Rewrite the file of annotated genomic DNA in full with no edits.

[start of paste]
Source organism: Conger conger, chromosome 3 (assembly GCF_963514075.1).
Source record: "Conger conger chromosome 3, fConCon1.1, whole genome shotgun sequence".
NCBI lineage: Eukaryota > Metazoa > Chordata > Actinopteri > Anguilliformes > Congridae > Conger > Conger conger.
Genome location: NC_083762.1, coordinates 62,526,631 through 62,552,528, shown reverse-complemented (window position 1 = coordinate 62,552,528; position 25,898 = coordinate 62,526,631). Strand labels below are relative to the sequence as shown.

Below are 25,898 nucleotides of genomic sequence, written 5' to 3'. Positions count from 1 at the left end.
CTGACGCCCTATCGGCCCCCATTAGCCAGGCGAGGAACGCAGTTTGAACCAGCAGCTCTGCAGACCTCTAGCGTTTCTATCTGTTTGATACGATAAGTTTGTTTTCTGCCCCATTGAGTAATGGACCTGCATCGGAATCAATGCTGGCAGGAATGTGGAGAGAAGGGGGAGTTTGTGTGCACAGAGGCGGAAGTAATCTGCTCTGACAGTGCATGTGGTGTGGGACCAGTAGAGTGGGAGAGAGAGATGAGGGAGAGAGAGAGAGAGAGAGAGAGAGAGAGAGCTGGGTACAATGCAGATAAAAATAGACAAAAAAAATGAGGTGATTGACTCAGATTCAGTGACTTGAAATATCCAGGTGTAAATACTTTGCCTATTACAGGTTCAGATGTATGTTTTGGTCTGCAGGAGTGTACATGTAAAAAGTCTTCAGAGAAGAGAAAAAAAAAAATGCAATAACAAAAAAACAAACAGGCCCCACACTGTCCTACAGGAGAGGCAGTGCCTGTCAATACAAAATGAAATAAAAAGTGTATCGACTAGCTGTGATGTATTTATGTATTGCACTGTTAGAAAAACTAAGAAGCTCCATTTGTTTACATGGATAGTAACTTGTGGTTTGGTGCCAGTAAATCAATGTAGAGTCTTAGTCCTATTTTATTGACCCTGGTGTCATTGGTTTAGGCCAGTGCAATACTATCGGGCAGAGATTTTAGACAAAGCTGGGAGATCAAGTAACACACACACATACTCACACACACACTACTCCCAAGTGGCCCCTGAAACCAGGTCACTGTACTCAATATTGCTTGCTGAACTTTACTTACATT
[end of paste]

Source organism: Conger conger, chromosome 3 (assembly GCF_963514075.1).
Source record: "Conger conger chromosome 3, fConCon1.1, whole genome shotgun sequence".
NCBI lineage: Eukaryota > Metazoa > Chordata > Actinopteri > Anguilliformes > Congridae > Conger > Conger conger.
Genome location: NC_083762.1, coordinates 62,526,631 through 62,552,528, shown reverse-complemented (window position 1 = coordinate 62,552,528; position 25,898 = coordinate 62,526,631). Strand labels below are relative to the sequence as shown.

Below are 25,898 nucleotides of genomic sequence, written 5' to 3'. Positions count from 1 at the left end.
CTGACGCCCTATCGGCCCCCATTAGCCAGGCGAGGAACGCAGTTTGAACCAGCAGCTCTGCAGACCTCTAGCGTTTCTATCTGTTTGATACGATAAGTTTGTTTTCTGCCCCATTGAGTAATGGACCTGCATCGGAATCAATGCTGGCAGGAATGTGGAGAGAAGGGGGAGTTTGTGTGCACAGAGGCGGAAGTAATCTGCTCTGACAGTGCATGTGGTGTGGGACCAGTAGAGTGGGAGAGAGAGATGAGGGAGAGAGAGAGAGAGAGAGAGAGAGAGAGAGCTGGGTACAATGCAGATAAAAATAGACAAAAAAAATGAGGTGATTGACTCAGATTCAGTGACTTGAAATATCCAGGTGTAAATACTTTGCCTATTACAGGTTCAGATGTATGTTTTGGTCTGCAGGAGTGTACATGTAAAAAGTCTTCAGAGAAGAGAAAAAAAAAAATGCAATAACAAAAAAACAAACAGGCCCCACACTGTCCTACAGGAGAGGCAGTGCCTGTCAATACAAAATGAAATAAAAAGTGTATCGACTAGCTGTGATGTATTTATGTATTGCACTGTTAGAAAAACTAAGAAGCTCCATTTGTTTACATGGATAGTAACTTGTGGTTTGGTGCCAGTAAATCAATGTAGAGTCTTAGTCCTATTTTATTGACCCTGGTGTCATTGGTTTAGGCCAGTGCAATACTATCGGGCAGAGATTTTAGACAAAGCTGGGAGATCAAGTAACACACACACATACTCACACACACACTACTCCCAAGTGGCCCCTGAAACCAGGTCACTGTACTCAATATTGCTTGCTGAACTTTACTTACATT